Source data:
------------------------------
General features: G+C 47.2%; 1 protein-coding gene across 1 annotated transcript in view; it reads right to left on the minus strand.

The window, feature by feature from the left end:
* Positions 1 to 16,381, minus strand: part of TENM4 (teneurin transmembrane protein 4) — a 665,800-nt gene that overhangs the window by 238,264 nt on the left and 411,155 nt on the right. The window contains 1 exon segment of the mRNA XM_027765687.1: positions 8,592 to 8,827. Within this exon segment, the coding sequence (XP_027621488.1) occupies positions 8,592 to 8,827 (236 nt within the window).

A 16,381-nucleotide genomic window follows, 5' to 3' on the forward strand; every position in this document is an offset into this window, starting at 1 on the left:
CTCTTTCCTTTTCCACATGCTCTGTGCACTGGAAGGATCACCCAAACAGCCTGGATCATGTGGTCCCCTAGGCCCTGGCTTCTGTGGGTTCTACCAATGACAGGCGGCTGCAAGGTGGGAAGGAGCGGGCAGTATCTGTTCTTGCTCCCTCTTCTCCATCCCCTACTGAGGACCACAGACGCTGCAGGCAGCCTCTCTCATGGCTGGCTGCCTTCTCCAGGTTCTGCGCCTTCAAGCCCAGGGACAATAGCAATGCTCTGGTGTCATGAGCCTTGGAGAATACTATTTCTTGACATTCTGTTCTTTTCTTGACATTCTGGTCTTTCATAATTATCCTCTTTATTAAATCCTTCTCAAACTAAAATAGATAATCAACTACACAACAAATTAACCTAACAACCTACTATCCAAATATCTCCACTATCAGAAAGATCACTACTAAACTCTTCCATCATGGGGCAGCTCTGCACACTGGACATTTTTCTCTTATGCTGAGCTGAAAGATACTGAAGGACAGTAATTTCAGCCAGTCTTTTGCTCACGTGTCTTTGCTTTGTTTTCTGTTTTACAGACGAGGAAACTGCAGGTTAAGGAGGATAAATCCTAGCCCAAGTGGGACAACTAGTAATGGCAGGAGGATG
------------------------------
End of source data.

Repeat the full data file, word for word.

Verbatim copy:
General features: G+C 47.2%; 1 protein-coding gene across 1 annotated transcript in view; it reads right to left on the minus strand.

The window, feature by feature from the left end:
* Positions 1 to 16,381, minus strand: part of TENM4 (teneurin transmembrane protein 4) — a 665,800-nt gene that overhangs the window by 238,264 nt on the left and 411,155 nt on the right. The window contains 1 exon segment of the mRNA XM_027765687.1: positions 8,592 to 8,827. Within this exon segment, the coding sequence (XP_027621488.1) occupies positions 8,592 to 8,827 (236 nt within the window).

A 16,381-nucleotide genomic window follows, 5' to 3' on the forward strand; every position in this document is an offset into this window, starting at 1 on the left:
CTCTTTCCTTTTCCACATGCTCTGTGCACTGGAAGGATCACCCAAACAGCCTGGATCATGTGGTCCCCTAGGCCCTGGCTTCTGTGGGTTCTACCAATGACAGGCGGCTGCAAGGTGGGAAGGAGCGGGCAGTATCTGTTCTTGCTCCCTCTTCTCCATCCCCTACTGAGGACCACAGACGCTGCAGGCAGCCTCTCTCATGGCTGGCTGCCTTCTCCAGGTTCTGCGCCTTCAAGCCCAGGGACAATAGCAATGCTCTGGTGTCATGAGCCTTGGAGAATACTATTTCTTGACATTCTGTTCTTTTCTTGACATTCTGGTCTTTCATAATTATCCTCTTTATTAAATCCTTCTCAAACTAAAATAGATAATCAACTACACAACAAATTAACCTAACAACCTACTATCCAAATATCTCCACTATCAGAAAGATCACTACTAAACTCTTCCATCATGGGGCAGCTCTGCACACTGGACATTTTTCTCTTATGCTGAGCTGAAAGATACTGAAGGACAGTAATTTCAGCCAGTCTTTTGCTCACGTGTCTTTGCTTTGTTTTCTGTTTTACAGACGAGGAAACTGCAGGTTAAGGAGGATAAATCCTAGCCCAAGTGGGACAACTAGTAATGGCAGGAGGATG